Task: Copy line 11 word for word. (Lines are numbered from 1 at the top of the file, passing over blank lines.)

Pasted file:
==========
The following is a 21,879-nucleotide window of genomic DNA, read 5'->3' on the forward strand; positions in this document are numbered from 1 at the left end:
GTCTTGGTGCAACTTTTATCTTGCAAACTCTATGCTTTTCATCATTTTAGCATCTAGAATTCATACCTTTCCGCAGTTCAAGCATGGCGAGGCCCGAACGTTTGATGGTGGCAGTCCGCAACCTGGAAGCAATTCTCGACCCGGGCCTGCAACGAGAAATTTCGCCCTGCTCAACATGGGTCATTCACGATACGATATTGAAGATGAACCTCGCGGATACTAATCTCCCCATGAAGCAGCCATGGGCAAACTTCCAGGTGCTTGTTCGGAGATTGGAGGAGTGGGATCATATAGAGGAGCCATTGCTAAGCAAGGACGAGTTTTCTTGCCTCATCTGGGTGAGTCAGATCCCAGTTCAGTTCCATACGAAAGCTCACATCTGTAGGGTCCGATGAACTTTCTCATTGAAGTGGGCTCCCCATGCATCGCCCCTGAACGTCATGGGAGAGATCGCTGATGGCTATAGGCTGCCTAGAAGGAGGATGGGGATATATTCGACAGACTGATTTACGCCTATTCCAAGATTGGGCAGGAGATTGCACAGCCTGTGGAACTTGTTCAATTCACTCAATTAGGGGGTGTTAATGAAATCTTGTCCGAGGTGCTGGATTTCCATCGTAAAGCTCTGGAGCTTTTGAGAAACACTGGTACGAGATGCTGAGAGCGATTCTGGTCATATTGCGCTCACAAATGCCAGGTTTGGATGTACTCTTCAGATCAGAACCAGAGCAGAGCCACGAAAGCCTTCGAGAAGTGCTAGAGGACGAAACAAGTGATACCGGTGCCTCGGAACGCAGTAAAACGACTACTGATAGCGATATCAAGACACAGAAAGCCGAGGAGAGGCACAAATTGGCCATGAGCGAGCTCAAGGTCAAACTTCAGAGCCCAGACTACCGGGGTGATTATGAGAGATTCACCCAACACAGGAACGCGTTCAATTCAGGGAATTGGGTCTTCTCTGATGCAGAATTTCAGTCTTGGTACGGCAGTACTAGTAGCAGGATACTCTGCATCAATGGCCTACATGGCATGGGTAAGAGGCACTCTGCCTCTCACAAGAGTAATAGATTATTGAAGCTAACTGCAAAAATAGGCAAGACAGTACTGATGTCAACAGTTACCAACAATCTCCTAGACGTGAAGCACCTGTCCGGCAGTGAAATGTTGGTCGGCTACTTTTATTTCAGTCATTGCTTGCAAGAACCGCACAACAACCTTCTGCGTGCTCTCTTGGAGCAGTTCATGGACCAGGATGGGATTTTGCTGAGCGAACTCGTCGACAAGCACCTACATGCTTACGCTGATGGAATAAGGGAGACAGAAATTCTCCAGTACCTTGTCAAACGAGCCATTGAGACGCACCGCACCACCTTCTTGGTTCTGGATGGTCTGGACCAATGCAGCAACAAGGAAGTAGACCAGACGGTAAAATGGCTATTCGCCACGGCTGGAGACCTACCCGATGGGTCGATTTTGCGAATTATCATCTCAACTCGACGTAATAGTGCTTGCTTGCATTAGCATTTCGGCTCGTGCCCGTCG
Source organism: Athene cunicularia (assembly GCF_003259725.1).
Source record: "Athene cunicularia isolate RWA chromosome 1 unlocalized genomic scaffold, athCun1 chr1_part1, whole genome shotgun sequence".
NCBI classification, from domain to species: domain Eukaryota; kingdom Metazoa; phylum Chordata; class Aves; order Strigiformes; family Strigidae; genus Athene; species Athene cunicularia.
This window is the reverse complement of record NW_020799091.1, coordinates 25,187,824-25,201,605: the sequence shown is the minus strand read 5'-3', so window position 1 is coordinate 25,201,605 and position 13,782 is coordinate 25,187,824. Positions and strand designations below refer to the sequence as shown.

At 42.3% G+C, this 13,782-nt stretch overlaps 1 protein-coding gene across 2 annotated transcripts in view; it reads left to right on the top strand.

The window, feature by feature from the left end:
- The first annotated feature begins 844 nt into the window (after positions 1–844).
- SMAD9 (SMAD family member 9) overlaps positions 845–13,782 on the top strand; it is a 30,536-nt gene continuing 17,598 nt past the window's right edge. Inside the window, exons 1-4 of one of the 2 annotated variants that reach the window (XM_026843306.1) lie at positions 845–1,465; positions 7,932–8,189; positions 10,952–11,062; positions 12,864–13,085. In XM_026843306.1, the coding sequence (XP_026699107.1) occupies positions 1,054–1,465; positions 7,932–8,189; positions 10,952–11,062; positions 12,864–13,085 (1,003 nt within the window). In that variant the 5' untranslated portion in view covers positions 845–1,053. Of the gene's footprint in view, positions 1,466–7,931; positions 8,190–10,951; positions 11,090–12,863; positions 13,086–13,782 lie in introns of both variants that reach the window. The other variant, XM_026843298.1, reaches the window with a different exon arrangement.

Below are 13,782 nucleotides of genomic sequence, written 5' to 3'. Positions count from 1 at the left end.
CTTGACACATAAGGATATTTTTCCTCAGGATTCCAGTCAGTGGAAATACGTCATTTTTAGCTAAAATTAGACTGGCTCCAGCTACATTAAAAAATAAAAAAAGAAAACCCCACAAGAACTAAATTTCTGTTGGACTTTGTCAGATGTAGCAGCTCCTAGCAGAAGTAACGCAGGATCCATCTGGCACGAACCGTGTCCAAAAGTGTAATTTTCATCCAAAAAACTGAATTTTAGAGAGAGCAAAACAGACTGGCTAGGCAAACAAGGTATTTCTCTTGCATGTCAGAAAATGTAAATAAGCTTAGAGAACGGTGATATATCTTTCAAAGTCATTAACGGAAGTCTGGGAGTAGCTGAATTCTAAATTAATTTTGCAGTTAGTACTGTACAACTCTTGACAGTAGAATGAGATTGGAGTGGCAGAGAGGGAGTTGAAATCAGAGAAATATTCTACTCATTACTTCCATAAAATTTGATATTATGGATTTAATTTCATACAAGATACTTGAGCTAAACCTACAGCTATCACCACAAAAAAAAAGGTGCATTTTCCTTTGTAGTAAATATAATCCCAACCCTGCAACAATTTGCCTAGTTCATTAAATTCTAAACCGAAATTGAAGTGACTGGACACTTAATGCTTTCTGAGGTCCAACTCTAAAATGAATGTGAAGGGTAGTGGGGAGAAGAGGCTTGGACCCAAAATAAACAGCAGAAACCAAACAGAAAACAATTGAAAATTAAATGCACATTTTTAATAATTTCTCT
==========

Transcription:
Below are 13,782 nucleotides of genomic sequence, written 5' to 3'. Positions count from 1 at the left end.